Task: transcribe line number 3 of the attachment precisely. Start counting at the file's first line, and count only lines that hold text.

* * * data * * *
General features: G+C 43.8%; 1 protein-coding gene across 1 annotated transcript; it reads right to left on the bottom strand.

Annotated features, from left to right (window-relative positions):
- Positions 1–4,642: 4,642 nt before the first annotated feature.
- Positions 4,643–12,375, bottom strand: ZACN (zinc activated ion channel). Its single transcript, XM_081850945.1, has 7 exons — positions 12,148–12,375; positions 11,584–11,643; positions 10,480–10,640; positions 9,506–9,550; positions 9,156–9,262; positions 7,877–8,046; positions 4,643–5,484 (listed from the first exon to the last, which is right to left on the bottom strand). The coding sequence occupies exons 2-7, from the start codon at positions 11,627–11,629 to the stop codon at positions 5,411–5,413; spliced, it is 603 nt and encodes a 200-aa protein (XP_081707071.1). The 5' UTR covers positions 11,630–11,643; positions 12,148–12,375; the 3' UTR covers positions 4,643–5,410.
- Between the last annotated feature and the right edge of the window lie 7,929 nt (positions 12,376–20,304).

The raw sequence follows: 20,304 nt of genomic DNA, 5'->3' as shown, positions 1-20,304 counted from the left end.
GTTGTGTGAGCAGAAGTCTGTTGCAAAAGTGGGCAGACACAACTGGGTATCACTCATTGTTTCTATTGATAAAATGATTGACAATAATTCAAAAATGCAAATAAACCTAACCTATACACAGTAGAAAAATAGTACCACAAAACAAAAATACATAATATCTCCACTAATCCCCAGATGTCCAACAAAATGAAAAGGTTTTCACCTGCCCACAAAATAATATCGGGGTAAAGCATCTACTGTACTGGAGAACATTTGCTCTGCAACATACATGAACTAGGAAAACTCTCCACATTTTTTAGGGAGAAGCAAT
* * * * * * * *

- Positions 1–4,642: 4,642 nt before the first annotated feature.